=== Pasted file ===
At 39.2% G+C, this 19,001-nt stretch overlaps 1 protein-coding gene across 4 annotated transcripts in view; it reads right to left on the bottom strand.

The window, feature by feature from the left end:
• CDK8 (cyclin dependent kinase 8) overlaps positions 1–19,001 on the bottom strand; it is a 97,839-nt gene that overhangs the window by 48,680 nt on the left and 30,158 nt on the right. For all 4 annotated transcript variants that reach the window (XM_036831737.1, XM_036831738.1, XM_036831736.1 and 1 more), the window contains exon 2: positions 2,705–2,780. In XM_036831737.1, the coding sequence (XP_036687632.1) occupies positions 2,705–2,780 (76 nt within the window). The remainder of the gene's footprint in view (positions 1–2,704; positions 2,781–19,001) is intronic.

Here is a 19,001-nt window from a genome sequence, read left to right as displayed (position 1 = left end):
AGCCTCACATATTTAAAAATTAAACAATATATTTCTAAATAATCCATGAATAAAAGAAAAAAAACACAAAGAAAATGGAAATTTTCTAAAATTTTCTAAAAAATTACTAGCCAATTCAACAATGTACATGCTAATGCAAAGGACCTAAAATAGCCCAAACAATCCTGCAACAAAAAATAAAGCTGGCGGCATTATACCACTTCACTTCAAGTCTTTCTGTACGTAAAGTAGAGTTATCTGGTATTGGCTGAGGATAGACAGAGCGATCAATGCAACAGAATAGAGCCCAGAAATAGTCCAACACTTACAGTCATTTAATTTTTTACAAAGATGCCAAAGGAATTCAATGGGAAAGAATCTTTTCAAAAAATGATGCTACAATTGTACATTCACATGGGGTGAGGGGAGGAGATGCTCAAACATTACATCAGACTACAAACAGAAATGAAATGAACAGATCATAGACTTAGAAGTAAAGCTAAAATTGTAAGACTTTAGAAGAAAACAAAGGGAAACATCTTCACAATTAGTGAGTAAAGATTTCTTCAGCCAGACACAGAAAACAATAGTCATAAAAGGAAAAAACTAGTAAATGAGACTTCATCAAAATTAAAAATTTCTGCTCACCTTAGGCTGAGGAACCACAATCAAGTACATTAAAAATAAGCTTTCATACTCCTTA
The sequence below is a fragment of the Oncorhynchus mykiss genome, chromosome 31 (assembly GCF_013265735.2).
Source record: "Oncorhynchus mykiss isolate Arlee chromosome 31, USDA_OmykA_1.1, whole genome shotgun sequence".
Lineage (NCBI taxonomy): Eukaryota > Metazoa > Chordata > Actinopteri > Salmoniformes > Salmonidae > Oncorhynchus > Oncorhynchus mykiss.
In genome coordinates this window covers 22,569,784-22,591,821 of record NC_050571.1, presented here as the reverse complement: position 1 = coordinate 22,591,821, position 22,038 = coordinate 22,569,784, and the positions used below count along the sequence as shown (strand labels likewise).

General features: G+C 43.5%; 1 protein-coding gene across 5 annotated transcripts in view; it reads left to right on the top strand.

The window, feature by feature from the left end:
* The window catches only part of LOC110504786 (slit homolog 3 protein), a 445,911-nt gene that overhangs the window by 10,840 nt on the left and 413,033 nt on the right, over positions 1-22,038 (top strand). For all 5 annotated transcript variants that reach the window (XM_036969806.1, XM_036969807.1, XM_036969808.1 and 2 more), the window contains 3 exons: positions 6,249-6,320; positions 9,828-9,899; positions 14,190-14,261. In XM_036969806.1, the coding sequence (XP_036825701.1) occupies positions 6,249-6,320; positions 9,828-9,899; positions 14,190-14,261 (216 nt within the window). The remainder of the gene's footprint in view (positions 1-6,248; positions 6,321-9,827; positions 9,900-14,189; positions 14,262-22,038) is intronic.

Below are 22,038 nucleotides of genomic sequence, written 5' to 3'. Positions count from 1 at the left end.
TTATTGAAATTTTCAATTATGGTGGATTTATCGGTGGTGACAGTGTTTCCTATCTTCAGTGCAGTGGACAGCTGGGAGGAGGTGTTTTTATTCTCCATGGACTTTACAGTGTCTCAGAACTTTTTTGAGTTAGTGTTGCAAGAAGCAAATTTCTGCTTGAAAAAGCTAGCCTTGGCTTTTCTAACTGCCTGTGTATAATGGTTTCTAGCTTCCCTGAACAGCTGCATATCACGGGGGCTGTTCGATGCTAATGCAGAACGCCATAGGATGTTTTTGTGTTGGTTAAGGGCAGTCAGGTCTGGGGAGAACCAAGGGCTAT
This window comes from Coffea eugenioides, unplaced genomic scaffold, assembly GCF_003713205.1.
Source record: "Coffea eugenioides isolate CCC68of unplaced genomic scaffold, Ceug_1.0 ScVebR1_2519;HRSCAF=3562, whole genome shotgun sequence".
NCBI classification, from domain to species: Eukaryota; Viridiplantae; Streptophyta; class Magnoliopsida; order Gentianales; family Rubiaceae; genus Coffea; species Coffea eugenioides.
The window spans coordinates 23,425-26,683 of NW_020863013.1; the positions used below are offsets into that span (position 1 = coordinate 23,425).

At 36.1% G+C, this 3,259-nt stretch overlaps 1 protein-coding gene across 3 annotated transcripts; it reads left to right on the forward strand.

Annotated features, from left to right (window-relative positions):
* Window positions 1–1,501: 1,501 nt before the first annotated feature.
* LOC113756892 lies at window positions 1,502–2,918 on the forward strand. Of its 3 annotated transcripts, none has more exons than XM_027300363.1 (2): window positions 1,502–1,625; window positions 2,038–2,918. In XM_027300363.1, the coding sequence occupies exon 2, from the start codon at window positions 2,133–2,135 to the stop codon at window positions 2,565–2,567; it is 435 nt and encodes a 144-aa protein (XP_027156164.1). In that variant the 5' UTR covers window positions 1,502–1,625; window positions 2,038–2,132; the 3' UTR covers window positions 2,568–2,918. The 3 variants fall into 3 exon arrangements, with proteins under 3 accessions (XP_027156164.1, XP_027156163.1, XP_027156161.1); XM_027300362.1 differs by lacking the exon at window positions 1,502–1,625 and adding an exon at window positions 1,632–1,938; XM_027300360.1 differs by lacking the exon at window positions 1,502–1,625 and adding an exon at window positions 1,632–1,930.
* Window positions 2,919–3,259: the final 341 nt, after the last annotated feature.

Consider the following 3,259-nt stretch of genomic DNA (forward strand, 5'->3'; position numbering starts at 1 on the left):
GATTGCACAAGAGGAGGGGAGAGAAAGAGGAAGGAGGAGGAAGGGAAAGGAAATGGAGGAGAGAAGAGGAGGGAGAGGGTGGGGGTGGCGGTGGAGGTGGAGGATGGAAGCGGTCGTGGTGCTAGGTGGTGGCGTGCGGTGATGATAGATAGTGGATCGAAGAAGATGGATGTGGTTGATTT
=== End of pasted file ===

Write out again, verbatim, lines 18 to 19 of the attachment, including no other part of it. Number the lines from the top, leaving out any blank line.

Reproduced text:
The window spans coordinates 23,425-26,683 of NW_020863013.1; the positions used below are offsets into that span (position 1 = coordinate 23,425).

At 36.1% G+C, this 3,259-nt stretch overlaps 1 protein-coding gene across 3 annotated transcripts; it reads left to right on the forward strand.